VF Corp — the parent company of The North Face, Vans, Timberland, Eastpak, Napapijri, Dickies, and now Supreme — estimates that its latest acquisition will generate $500 million in revenue in its next fiscal year.

This was communicated in a Q3 earnings call, during which VF also reiterated its belief that Supreme runs itself and that the parent company would be taking a hands-off approach to its new cash cow.

When Supreme sold 100 percent of its business to the conglomerate for an aggregate base purchase price of $2.1 billion in December, VF was betting on the continued growth of the global streetwear market and the success of its plan for international and direct-to-consumer expansion.

Some of Supreme's longstanding devotees voiced their concern over how the industry-shifting acquisition might impact its potent social influence, but recent comments from VF's chief executive Steve Rendle suggest that the parent company is going to great lengths to minimize disruption as it integrates the streetwear brand.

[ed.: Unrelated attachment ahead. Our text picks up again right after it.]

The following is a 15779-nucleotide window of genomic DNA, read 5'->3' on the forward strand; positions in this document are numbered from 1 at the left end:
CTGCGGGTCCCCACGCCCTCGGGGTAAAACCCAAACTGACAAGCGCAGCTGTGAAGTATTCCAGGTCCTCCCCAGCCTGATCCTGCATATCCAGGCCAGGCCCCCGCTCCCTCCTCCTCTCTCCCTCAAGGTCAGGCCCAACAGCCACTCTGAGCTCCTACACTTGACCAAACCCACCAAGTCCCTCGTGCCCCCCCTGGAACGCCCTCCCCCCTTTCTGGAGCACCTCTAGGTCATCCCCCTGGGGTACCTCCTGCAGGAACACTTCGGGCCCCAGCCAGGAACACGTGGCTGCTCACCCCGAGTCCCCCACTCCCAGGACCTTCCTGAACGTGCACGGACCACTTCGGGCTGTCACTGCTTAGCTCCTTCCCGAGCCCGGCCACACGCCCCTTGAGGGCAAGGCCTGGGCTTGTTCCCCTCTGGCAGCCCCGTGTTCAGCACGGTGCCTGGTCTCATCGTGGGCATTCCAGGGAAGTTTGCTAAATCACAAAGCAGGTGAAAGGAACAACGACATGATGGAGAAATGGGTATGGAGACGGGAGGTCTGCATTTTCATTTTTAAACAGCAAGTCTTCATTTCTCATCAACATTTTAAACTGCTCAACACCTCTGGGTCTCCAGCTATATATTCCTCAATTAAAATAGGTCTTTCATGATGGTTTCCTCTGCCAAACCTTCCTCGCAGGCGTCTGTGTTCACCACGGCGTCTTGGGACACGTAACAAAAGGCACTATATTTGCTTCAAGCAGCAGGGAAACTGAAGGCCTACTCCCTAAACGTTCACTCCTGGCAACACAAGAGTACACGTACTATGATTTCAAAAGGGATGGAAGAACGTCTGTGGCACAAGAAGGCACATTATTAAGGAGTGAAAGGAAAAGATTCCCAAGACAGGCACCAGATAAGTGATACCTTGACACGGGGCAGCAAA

“This is a beautiful, simple machine and we don’t want to mess it up, frankly,” Rendle told BoF. While analysts predict expansion into Asian markets to be a key driver of growth for the brand in the coming years, the model itself will remain largely intact.

Speaking to WWD, Rendle explained: “We understand the skill set that sits inside that team… We don’t want to disrupt this business, [it’s] really well run. It always makes me chuckle if people think we’re going to come in and change Supreme.”

Store closures related to the coronavirus have dealt VF a heavy blow, but Supreme's well-oiled digital model has proved invaluable for the brand’s resilience in the face of market instability.


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